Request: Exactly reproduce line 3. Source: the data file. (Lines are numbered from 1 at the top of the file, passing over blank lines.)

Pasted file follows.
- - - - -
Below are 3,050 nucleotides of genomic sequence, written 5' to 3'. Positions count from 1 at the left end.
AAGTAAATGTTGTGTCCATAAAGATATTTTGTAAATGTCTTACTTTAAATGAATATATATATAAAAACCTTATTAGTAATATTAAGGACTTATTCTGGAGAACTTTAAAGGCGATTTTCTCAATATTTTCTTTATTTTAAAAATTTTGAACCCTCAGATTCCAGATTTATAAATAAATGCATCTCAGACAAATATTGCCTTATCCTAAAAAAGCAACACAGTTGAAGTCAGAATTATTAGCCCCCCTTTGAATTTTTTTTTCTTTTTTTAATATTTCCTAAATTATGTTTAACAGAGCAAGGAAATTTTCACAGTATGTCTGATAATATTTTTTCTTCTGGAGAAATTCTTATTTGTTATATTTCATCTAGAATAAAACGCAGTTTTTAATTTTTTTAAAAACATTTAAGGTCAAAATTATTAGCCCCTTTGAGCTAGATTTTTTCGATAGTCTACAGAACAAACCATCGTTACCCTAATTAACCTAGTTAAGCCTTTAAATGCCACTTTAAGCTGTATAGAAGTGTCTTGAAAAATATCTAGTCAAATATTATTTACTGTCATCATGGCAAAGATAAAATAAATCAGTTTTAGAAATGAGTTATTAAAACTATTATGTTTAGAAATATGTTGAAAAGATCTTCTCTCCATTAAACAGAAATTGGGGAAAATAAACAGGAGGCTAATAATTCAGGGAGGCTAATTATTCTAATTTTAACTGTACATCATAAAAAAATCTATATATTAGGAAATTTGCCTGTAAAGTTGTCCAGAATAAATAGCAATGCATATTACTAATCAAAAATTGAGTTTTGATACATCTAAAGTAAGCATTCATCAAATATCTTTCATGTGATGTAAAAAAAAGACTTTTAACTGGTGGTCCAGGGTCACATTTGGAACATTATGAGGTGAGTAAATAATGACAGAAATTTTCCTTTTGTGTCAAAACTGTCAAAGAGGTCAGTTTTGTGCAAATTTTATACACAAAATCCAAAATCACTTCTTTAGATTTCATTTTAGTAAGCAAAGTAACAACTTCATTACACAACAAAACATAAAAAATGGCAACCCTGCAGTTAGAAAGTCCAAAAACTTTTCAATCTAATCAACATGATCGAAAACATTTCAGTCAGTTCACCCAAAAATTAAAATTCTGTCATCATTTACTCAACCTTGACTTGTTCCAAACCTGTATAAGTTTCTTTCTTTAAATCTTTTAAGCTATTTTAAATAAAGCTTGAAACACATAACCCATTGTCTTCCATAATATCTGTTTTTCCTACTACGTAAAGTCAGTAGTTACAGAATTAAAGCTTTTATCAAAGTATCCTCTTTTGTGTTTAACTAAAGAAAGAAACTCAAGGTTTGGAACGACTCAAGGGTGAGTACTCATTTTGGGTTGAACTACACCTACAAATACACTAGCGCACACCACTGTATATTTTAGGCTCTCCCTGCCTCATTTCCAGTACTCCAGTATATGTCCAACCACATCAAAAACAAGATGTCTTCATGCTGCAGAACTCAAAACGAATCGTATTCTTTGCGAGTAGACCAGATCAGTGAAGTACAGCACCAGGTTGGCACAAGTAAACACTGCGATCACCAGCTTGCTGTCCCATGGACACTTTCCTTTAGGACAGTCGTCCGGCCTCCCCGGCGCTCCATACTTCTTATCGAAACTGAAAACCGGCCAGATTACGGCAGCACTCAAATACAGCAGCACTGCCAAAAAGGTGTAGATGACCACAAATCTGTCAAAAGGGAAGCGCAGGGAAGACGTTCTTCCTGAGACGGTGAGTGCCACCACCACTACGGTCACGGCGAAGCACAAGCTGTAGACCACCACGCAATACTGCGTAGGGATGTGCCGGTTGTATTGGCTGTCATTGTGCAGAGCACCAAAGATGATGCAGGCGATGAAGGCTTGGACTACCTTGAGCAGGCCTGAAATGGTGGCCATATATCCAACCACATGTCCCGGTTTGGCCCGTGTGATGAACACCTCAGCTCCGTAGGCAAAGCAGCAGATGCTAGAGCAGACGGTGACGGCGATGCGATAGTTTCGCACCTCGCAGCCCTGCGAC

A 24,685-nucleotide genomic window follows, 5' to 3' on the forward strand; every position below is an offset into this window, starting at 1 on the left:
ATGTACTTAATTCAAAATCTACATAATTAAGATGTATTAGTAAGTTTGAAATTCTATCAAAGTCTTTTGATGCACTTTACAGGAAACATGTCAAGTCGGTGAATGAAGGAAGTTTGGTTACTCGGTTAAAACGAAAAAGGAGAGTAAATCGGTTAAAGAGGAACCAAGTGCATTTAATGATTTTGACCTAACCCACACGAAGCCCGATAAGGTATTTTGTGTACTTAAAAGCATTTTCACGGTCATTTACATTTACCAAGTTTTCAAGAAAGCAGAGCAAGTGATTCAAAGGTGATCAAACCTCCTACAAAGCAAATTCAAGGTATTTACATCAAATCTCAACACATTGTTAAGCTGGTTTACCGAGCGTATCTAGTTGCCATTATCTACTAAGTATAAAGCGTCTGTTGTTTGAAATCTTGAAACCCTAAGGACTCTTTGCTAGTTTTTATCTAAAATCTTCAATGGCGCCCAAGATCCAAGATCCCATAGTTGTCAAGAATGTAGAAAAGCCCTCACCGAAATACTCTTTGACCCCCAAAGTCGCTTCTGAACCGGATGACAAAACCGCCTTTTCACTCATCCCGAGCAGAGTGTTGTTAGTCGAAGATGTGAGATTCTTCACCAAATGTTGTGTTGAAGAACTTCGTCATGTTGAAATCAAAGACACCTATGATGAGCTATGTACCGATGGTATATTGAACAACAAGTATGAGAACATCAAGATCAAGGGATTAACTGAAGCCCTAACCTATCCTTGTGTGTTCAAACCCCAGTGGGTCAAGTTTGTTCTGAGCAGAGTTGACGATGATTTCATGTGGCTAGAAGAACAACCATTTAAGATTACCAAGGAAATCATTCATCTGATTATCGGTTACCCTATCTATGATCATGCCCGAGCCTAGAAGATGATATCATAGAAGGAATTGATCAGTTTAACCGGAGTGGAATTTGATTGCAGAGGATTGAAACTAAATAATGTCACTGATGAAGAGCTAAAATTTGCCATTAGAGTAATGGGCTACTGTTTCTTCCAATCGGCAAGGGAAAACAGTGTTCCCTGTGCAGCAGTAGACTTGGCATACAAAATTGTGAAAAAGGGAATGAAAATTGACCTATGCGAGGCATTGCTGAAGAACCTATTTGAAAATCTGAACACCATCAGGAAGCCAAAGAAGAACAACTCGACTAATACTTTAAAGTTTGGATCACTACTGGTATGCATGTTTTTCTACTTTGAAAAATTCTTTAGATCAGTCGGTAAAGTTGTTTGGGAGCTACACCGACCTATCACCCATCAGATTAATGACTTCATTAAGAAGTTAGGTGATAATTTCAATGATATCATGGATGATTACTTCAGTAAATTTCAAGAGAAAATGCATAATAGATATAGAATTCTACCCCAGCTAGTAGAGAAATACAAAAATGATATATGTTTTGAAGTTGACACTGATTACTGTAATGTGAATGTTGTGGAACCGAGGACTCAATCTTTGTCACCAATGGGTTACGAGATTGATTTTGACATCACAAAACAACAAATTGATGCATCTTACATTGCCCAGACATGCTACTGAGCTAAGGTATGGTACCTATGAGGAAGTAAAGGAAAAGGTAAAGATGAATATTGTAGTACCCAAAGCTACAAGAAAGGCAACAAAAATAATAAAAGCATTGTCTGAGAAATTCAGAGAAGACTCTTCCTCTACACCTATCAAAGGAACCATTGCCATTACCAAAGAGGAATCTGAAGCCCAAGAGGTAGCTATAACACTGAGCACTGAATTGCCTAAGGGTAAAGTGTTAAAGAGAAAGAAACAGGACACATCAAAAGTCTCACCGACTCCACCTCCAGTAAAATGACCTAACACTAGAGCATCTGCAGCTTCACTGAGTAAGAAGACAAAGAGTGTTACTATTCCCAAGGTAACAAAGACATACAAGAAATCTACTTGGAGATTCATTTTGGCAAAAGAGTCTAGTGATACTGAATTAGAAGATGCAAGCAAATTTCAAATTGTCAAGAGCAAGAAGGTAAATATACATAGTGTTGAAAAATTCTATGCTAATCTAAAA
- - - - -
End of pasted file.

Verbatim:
A 24,685-nucleotide genomic window follows, 5' to 3' on the forward strand; every position below is an offset into this window, starting at 1 on the left: